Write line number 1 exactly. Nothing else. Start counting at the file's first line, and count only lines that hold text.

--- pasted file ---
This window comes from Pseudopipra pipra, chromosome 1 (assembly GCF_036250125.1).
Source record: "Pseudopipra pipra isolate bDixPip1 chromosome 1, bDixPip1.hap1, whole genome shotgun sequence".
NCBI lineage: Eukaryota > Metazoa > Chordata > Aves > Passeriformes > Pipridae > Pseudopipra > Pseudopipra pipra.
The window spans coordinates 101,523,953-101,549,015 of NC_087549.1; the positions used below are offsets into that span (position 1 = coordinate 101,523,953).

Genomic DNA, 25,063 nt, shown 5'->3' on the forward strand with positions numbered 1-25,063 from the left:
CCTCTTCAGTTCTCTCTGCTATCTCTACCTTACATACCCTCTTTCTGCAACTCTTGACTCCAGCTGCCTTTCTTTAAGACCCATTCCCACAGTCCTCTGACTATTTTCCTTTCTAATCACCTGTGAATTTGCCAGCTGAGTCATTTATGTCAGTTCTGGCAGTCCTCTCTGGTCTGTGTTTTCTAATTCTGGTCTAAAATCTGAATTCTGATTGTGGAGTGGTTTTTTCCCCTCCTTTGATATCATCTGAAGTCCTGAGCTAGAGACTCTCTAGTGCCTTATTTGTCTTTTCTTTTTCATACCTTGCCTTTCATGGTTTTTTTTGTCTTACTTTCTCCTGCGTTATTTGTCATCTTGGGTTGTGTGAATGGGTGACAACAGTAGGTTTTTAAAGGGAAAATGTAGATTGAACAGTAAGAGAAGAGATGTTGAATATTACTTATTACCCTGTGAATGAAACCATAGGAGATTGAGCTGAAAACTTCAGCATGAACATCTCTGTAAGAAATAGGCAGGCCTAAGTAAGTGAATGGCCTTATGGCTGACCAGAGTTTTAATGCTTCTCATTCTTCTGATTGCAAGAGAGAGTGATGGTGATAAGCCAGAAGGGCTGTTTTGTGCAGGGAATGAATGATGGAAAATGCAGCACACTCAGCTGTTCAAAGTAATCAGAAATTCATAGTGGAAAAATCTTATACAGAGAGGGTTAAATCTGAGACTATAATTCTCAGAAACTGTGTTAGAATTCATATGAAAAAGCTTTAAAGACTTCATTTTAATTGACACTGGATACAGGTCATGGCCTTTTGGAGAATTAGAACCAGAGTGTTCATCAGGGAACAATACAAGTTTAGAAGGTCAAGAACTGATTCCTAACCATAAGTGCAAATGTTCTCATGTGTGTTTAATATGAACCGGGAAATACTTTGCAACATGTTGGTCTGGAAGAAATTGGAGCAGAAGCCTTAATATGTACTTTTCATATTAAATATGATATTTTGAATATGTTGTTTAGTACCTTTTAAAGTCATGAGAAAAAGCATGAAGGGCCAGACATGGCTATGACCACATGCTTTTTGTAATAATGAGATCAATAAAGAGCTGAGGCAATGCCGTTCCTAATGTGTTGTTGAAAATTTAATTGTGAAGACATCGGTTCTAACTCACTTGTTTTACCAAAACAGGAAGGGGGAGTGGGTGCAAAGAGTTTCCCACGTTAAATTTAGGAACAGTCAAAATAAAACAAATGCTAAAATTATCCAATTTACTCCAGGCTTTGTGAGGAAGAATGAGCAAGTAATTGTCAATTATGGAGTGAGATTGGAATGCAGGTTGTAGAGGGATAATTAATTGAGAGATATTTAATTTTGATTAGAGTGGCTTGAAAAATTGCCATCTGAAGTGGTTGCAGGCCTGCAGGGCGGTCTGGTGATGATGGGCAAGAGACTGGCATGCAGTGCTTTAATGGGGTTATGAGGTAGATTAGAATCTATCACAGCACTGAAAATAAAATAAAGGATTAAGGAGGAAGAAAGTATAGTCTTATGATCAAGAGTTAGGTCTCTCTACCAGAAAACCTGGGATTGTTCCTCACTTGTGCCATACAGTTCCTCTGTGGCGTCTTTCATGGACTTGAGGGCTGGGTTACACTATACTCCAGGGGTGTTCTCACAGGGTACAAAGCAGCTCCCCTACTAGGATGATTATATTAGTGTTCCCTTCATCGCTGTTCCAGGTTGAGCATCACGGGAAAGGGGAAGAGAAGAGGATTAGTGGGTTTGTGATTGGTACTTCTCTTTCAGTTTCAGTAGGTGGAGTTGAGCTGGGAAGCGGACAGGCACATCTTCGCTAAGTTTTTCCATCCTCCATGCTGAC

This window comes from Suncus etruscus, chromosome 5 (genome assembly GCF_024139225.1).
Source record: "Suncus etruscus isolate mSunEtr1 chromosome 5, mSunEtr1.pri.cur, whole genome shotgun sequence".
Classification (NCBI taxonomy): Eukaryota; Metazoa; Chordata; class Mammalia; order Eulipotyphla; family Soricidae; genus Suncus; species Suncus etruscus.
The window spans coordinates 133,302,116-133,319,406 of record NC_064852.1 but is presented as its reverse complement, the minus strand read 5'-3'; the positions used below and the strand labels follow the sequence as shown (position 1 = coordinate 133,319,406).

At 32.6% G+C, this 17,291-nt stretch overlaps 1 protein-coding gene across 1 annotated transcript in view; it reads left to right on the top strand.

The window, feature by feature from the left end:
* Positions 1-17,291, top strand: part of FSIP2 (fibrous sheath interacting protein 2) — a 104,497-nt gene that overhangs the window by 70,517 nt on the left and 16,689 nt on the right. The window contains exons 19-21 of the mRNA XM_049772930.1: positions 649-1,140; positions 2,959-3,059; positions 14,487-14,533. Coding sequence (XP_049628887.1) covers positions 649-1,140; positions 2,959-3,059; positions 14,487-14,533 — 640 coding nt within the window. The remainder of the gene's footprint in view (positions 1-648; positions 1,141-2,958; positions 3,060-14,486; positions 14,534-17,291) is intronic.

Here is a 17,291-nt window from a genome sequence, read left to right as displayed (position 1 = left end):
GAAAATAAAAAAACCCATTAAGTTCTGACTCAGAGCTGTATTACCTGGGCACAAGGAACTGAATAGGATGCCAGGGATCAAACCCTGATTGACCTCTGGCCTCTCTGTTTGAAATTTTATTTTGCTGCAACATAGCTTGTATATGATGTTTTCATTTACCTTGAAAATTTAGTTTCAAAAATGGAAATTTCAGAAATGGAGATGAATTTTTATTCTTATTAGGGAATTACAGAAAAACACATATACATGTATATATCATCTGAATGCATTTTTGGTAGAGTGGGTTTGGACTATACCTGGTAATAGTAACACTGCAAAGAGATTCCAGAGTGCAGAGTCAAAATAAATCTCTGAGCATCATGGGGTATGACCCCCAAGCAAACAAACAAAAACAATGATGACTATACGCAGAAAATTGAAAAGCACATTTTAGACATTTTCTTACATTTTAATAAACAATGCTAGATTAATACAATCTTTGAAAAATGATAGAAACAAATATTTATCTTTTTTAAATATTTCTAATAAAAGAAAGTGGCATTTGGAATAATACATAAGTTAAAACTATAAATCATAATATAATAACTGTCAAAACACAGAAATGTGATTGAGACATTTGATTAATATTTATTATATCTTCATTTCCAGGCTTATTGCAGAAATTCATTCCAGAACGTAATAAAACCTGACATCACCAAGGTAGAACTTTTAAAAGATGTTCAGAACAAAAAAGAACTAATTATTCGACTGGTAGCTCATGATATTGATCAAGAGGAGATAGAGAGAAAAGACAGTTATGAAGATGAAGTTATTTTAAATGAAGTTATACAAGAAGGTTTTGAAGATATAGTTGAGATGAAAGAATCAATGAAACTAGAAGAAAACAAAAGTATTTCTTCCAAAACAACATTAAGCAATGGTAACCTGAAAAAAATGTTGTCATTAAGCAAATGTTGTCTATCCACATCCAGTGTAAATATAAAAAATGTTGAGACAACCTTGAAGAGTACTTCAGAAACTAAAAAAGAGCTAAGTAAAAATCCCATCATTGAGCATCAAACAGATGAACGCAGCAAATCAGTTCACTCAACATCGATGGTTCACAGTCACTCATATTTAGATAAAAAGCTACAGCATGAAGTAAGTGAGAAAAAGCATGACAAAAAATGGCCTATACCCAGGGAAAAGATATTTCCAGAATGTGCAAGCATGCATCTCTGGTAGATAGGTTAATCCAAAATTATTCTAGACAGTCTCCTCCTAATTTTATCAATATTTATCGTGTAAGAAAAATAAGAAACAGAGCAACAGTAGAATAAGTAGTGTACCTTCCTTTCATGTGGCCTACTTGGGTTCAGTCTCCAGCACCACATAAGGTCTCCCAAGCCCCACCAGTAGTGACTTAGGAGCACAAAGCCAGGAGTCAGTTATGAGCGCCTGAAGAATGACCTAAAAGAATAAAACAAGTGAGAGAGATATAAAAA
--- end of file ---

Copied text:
This window comes from Pseudopipra pipra, chromosome 1 (assembly GCF_036250125.1).